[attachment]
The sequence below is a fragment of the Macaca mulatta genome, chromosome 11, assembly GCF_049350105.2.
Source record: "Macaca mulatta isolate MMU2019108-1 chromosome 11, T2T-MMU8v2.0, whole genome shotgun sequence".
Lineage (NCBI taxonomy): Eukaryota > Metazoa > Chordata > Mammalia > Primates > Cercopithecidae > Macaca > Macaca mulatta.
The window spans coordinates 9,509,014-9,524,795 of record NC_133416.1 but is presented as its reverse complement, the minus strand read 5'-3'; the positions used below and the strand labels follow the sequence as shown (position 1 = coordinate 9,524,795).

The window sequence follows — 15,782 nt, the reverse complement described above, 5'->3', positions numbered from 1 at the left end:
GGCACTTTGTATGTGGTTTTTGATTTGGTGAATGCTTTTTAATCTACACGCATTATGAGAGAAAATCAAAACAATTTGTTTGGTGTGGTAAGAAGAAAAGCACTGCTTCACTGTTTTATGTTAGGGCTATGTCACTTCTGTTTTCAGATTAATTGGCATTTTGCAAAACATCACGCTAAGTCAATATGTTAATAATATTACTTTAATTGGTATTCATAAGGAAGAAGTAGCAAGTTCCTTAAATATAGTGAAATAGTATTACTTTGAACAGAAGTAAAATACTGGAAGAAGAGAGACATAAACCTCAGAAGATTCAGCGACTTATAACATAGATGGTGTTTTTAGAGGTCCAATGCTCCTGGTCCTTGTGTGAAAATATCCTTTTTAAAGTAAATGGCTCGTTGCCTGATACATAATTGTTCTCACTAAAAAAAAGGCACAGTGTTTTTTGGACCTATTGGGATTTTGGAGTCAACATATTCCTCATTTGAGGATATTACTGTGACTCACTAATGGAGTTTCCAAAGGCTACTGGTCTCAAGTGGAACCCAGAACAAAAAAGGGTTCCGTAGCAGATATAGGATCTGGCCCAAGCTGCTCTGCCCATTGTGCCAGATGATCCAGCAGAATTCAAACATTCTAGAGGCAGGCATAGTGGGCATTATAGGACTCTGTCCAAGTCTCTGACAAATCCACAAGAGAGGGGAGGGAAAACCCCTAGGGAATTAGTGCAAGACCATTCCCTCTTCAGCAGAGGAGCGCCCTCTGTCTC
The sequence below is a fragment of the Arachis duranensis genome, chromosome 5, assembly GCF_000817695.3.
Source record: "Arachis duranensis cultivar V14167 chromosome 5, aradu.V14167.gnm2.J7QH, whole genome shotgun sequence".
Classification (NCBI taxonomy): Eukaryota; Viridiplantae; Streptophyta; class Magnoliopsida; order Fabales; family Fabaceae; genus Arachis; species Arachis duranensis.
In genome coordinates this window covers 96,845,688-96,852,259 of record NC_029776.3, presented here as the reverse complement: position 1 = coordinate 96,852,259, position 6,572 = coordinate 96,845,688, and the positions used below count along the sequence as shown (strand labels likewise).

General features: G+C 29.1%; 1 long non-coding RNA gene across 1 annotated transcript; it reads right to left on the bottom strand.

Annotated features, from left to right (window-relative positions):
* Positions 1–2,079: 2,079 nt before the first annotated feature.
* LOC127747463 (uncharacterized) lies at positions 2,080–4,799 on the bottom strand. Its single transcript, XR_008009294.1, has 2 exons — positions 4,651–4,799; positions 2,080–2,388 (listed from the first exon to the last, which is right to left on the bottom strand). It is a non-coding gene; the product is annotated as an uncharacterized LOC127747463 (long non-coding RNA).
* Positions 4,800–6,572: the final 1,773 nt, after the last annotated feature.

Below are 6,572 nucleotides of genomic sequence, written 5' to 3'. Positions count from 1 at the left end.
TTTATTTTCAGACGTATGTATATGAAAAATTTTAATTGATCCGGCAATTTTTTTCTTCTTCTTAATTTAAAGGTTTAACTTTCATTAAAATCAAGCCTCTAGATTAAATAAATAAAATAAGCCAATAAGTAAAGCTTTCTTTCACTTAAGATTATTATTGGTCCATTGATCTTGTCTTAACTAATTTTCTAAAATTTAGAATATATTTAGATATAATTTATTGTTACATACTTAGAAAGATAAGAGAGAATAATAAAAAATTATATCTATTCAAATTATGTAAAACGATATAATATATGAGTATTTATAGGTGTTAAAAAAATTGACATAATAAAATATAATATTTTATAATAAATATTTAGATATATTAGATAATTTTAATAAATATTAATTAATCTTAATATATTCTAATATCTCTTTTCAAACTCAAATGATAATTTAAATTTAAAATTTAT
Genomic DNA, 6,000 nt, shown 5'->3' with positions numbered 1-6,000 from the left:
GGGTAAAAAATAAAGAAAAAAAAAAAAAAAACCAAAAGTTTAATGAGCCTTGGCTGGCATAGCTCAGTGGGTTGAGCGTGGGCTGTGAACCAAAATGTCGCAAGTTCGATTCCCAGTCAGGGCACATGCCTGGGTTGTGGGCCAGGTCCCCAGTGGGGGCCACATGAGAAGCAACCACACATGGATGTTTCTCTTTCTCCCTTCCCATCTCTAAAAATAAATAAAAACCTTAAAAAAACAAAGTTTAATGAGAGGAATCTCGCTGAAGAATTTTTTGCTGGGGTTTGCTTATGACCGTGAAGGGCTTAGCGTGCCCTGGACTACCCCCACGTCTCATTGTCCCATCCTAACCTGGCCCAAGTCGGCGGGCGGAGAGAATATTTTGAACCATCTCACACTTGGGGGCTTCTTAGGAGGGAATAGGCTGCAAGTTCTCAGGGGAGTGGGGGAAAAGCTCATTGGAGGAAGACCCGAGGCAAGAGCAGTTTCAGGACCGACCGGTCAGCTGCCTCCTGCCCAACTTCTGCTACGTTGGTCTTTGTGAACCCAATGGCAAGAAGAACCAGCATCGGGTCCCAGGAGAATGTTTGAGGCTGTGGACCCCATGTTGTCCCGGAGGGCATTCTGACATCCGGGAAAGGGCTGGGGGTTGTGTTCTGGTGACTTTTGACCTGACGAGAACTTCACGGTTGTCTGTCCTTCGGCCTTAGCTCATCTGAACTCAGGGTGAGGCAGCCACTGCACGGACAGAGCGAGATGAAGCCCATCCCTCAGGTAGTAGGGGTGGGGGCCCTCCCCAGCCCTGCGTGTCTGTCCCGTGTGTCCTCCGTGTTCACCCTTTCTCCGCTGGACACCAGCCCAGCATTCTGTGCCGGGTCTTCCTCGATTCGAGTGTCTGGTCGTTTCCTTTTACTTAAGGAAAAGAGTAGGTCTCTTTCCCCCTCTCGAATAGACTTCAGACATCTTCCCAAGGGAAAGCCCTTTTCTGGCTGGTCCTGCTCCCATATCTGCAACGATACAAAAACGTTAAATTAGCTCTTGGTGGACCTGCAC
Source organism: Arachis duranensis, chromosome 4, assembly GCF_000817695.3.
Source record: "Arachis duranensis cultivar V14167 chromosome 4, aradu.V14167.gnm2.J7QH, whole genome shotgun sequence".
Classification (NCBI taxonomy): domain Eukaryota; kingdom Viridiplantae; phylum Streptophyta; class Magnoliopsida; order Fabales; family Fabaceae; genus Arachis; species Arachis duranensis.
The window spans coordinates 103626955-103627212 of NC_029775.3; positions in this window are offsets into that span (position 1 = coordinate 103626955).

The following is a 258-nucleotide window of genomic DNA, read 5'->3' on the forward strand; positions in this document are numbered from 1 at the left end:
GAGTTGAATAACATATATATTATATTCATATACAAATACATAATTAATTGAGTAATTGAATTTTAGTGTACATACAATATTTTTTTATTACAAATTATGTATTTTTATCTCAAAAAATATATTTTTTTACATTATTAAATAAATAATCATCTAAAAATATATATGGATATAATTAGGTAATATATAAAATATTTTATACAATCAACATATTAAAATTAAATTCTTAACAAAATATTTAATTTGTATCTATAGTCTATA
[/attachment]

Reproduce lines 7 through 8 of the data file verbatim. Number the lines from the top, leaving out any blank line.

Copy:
The sequence below is a fragment of the Arachis duranensis genome, chromosome 5, assembly GCF_000817695.3.
Source record: "Arachis duranensis cultivar V14167 chromosome 5, aradu.V14167.gnm2.J7QH, whole genome shotgun sequence".